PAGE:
Q: What was the atmosphere like? Who was there? What could you do?
A: This is the only show I’ve ever done that has a line to get in for the entire weekend. The line of eager attendees stretches down the block and around the building, and people know the wait will be worthwhile. The show is always crowded, which is a good thing for us vendors, and every year I’m making sales the entire time, one after the other, with no lull whatsoever. Sometimes is a real challenge to replenish inventory on the table or scarf down a granola bar!
The building where Indie Craft Parade is held is a very cool space – it’s a renovated mill with lots of big windows that look out onto Greenville. This show is located right downtown and gets tons of traffic. Indie Craft Parade is very vendor friendly – every year the load-in is just about stress free (there’s people to help, carts you can borrow, plenty of time to set up, and only so many people using the loading at once). Plus, and this is a big big deal as many of you show veterans know, you WILL have plenty room to stand and a guaranteed exit for your booth. Amazing, right? I tell ya, it’s the little things…
Q: What kind of vendor would do well here or not do well here?
A: If you sell modern handcrafted items at a lower to mid price point, you’re a great candidate for the show. If you make quirky children’s toys, modern jewelry, affordable gift items, or are able to sell original paintings as well as prints, you should definitely consider applying. There’s such a wide range of items available – everything from baby bibs, to dog toys, to leather goods, to embroidered art and greeting cards.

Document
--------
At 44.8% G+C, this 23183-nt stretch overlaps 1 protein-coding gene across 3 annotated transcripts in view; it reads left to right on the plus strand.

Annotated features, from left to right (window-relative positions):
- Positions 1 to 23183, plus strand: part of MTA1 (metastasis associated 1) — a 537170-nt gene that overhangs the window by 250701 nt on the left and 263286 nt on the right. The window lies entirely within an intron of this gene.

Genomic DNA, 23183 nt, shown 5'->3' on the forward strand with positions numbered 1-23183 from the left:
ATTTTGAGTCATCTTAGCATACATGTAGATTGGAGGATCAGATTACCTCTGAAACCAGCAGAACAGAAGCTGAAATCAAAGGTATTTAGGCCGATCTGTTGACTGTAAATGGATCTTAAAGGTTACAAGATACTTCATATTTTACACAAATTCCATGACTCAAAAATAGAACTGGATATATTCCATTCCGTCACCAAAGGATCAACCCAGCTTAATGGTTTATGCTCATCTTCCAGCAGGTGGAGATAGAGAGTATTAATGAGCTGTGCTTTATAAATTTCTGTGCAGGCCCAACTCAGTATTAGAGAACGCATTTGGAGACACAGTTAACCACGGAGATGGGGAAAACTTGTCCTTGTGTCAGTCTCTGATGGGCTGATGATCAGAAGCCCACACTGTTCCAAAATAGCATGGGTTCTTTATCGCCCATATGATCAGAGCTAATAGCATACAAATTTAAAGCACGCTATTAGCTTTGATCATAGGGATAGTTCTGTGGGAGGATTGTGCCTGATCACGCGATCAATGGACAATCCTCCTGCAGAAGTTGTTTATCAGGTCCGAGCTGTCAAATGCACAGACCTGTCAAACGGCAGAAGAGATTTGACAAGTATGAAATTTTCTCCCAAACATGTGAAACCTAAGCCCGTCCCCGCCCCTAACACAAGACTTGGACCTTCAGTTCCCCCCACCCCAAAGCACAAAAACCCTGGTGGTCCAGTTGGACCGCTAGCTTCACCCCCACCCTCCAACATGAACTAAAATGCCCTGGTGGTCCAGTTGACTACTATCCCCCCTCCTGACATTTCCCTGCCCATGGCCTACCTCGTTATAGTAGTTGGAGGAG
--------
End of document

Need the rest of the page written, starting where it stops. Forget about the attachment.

Q: What should people considering the show know about it?
A: It’s a tough show to get into. I believe they have a few hundred people apply each year, but only around 75 vendor slots, so the odds aren’t always great. If you’re lucky enough to make the cut, be ready to spend a lot of your summer working in your studio. This show actually shapes my whole year – I make very few travel plans over the summer because I need every possible minute to create inventory for the show. I typically sell 700-800 items over the course of Indie Craft Parade weekend, all of which are handmade by me and only me, so it’s a very full summer’s worth of work getting ready for this one event.
Q: Anything else?
A: If you’re new to the craft show world, don’t let that stop you from applying to Indie Craft Parade. You just never know what’s going to catch the jury’s eye! When I first applied to this show, I was sort of doing it to practice submitting an application, and was thrilled to make the cut, so you just never know how things will shake out. It’s only $25 to apply – not so much to lose, and it could turn into a huge gain if things go well. Indie Craft Parade weekend typically earns me around 10% of my business’ income for the entire year…in just 2 days. In addition to being my most profitable show every year, it’s also a lot of fun. I know that sounds a little cliché, but it’s true. Everyone is so happy to be there – the vendors, the shoppers, the volunteers, and the organizers too!
For the last few years, I’ve shared some personal stats following Indie Craft Parade, so if you’re interested in more details, these are backlinks to those posts:
Q: Where can people find your stuff?
A: Find me here:
The 2016 Indie Craft Parade will take place September 16-18 in Greenville, SC. Artist applications are open to Southern US artists from June 1-20. Visit indiecraftparade.com for more details.
If you like this post, you might also want to read about craft show application tips from Indie Craft Parade here.